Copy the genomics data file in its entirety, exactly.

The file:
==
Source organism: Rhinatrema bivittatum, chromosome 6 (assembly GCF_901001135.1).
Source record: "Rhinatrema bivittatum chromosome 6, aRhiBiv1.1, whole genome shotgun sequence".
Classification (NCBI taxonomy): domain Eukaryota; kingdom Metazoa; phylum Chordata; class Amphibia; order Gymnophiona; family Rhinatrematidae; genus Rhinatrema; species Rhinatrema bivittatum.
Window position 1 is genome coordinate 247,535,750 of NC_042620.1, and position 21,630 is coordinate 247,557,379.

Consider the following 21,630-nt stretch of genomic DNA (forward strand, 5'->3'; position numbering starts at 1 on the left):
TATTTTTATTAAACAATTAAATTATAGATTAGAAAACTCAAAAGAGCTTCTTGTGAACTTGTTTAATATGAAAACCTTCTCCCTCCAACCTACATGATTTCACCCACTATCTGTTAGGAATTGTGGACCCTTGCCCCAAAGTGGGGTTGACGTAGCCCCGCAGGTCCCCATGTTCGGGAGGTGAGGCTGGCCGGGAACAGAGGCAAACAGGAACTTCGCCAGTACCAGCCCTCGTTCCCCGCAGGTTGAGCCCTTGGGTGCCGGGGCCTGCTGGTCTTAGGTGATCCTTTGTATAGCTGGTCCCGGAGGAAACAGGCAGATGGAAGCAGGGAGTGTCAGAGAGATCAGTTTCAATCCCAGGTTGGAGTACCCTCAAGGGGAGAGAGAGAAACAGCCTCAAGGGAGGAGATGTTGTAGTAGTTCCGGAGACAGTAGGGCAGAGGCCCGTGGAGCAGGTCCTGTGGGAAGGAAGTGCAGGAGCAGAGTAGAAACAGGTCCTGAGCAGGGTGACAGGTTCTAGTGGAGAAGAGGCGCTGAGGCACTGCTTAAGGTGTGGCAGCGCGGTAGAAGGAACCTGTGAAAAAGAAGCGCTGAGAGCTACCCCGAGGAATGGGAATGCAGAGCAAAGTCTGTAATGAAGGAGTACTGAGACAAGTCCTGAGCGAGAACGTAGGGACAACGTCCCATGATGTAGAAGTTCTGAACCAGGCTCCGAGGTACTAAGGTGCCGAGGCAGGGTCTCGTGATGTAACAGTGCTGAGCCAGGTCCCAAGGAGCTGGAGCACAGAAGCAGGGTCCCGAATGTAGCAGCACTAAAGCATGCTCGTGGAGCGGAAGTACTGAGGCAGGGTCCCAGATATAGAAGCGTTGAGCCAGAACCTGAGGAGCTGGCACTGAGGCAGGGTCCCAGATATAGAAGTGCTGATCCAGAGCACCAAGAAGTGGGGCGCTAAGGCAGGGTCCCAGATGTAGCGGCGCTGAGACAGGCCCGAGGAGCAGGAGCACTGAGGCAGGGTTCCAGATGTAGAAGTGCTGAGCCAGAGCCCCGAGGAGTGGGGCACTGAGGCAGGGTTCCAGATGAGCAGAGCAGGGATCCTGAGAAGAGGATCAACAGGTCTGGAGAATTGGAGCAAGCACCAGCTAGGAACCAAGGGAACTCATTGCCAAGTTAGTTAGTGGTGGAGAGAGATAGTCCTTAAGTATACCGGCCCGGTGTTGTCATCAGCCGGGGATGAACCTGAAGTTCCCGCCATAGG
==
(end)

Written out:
Source organism: Rhinatrema bivittatum, chromosome 6 (assembly GCF_901001135.1).
Source record: "Rhinatrema bivittatum chromosome 6, aRhiBiv1.1, whole genome shotgun sequence".
Classification (NCBI taxonomy): domain Eukaryota; kingdom Metazoa; phylum Chordata; class Amphibia; order Gymnophiona; family Rhinatrematidae; genus Rhinatrema; species Rhinatrema bivittatum.
Window position 1 is genome coordinate 247,535,750 of NC_042620.1, and position 21,630 is coordinate 247,557,379.

Consider the following 21,630-nt stretch of genomic DNA (forward strand, 5'->3'; position numbering starts at 1 on the left):
TATTTTTATTAAACAATTAAATTATAGATTAGAAAACTCAAAAGAGCTTCTTGTGAACTTGTTTAATATGAAAACCTTCTCCCTCCAACCTACATGATTTCACCCACTATCTGTTAGGAATTGTGGACCCTTGCCCCAAAGTGGGGTTGACGTAGCCCCGCAGGTCCCCATGTTCGGGAGGTGAGGCTGGCCGGGAACAGAGGCAAACAGGAACTTCGCCAGTACCAGCCCTCGTTCCCCGCAGGTTGAGCCCTTGGGTGCCGGGGCCTGCTGGTCTTAGGTGATCCTTTGTATAGCTGGTCCCGGAGGAAACAGGCAGATGGAAGCAGGGAGTGTCAGAGAGATCAGTTTCAATCCCAGGTTGGAGTACCCTCAAGGGGAGAGAGAGAAACAGCCTCAAGGGAGGAGATGTTGTAGTAGTTCCGGAGACAGTAGGGCAGAGGCCCGTGGAGCAGGTCCTGTGGGAAGGAAGTGCAGGAGCAGAGTAGAAACAGGTCCTGAGCAGGGTGACAGGTTCTAGTGGAGAAGAGGCGCTGAGGCACTGCTTAAGGTGTGGCAGCGCGGTAGAAGGAACCTGTGAAAAAGAAGCGCTGAGAGCTACCCCGAGGAATGGGAATGCAGAGCAAAGTCTGTAATGAAGGAGTACTGAGACAAGTCCTGAGCGAGAACGTAGGGACAACGTCCCATGATGTAGAAGTTCTGAACCAGGCTCCGAGGTACTAAGGTGCCGAGGCAGGGTCTCGTGATGTAACAGTGCTGAGCCAGGTCCCAAGGAGCTGGAGCACAGAAGCAGGGTCCCGAATGTAGCAGCACTAAAGCATGCTCGTGGAGCGGAAGTACTGAGGCAGGGTCCCAGATATAGAAGCGTTGAGCCAGAACCTGAGGAGCTGGCACTGAGGCAGGGTCCCAGATATAGAAGTGCTGATCCAGAGCACCAAGAAGTGGGGCGCTAAGGCAGGGTCCCAGATGTAGCGGCGCTGAGACAGGCCCGAGGAGCAGGAGCACTGAGGCAGGGTTCCAGATGTAGAAGTGCTGAGCCAGAGCCCCGAGGAGTGGGGCACTGAGGCAGGGTTCCAGATGAGCAGAGCAGGGATCCTGAGAAGAGGATCAACAGGTCTGGAGAATTGGAGCAAGCACCAGCTAGGAACCAAGGGAACTCATTGCCAAGTTAGTTAGTGGTGGAGAGAGATAGTCCTTAAGTATACCGGCCCGGTGTTGTCATCAGCCGGGGATGAACCTGAAGTTCCCGCCATAGG